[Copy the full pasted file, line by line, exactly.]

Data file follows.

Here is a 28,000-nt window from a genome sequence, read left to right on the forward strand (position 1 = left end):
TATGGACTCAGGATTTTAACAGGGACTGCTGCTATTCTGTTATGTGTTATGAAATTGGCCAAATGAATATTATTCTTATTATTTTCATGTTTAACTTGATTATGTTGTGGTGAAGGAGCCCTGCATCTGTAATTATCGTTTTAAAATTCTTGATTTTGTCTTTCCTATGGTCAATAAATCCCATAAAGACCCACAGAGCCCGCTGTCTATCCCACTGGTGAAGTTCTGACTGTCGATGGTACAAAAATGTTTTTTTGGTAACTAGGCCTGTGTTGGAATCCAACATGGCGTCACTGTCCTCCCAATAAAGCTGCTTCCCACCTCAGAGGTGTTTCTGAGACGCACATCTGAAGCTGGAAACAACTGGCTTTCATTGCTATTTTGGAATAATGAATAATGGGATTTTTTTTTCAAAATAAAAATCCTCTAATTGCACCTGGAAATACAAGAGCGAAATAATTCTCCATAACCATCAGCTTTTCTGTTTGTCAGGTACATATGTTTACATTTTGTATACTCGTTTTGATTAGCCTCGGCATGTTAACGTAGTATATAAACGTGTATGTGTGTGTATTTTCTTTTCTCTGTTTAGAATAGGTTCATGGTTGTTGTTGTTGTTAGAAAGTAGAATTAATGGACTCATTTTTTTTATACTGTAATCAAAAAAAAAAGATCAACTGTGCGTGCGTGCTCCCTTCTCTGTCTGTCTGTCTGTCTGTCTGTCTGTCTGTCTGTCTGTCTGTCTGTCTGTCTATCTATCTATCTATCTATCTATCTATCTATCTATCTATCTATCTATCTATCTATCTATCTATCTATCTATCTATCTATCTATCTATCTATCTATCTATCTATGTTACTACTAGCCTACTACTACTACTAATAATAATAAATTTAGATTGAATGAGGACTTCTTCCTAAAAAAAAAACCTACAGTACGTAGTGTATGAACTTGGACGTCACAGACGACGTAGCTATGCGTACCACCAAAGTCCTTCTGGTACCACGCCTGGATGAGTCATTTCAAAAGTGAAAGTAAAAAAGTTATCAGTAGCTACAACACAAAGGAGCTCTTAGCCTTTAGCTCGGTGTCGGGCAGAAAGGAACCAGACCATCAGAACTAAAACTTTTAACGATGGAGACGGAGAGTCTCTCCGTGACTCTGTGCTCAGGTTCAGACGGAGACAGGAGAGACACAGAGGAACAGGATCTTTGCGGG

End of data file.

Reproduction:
Here is a 28,000-nt window from a genome sequence, read left to right on the forward strand (position 1 = left end):
TATGGACTCAGGATTTTAACAGGGACTGCTGCTATTCTGTTATGTGTTATGAAATTGGCCAAATGAATATTATTCTTATTATTTTCATGTTTAACTTGATTATGTTGTGGTGAAGGAGCCCTGCATCTGTAATTATCGTTTTAAAATTCTTGATTTTGTCTTTCCTATGGTCAATAAATCCCATAAAGACCCACAGAGCCCGCTGTCTATCCCACTGGTGAAGTTCTGACTGTCGATGGTACAAAAATGTTTTTTTGGTAACTAGGCCTGTGTTGGAATCCAACATGGCGTCACTGTCCTCCCAATAAAGCTGCTTCCCACCTCAGAGGTGTTTCTGAGACGCACATCTGAAGCTGGAAACAACTGGCTTTCATTGCTATTTTGGAATAATGAATAATGGGATTTTTTTTTCAAAATAAAAATCCTCTAATTGCACCTGGAAATACAAGAGCGAAATAATTCTCCATAACCATCAGCTTTTCTGTTTGTCAGGTACATATGTTTACATTTTGTATACTCGTTTTGATTAGCCTCGGCATGTTAACGTAGTATATAAACGTGTATGTGTGTGTATTTTCTTTTCTCTGTTTAGAATAGGTTCATGGTTGTTGTTGTTGTTAGAAAGTAGAATTAATGGACTCATTTTTTTTATACTGTAATCAAAAAAAAAAGATCAACTGTGCGTGCGTGCTCCCTTCTCTGTCTGTCTGTCTGTCTGTCTGTCTGTCTGTCTGTCTGTCTGTCTGTCTGTCTATCTATCTATCTATCTATCTATCTATCTATCTATCTATCTATCTATCTATCTATCTATCTATCTATCTATCTATCTATCTATCTATCTATCTATCTATCTATGTTACTACTAGCCTACTACTACTACTAATAATAATAAATTTAGATTGAATGAGGACTTCTTCCTAAAAAAAAAACCTACAGTACGTAGTGTATGAACTTGGACGTCACAGACGACGTAGCTATGCGTACCACCAAAGTCCTTCTGGTACCACGCCTGGATGAGTCATTTCAAAAGTGAAAGTAAAAAAGTTATCAGTAGCTACAACACAAAGGAGCTCTTAGCCTTTAGCTCGGTGTCGGGCAGAAAGGAACCAGACCATCAGAACTAAAACTTTTAACGATGGAGACGGAGAGTCTCTCCGTGACTCTGTGCTCAGGTTCAGACGGAGACAGGAGAGACACAGAGGAACAGGATCTTTGCGGG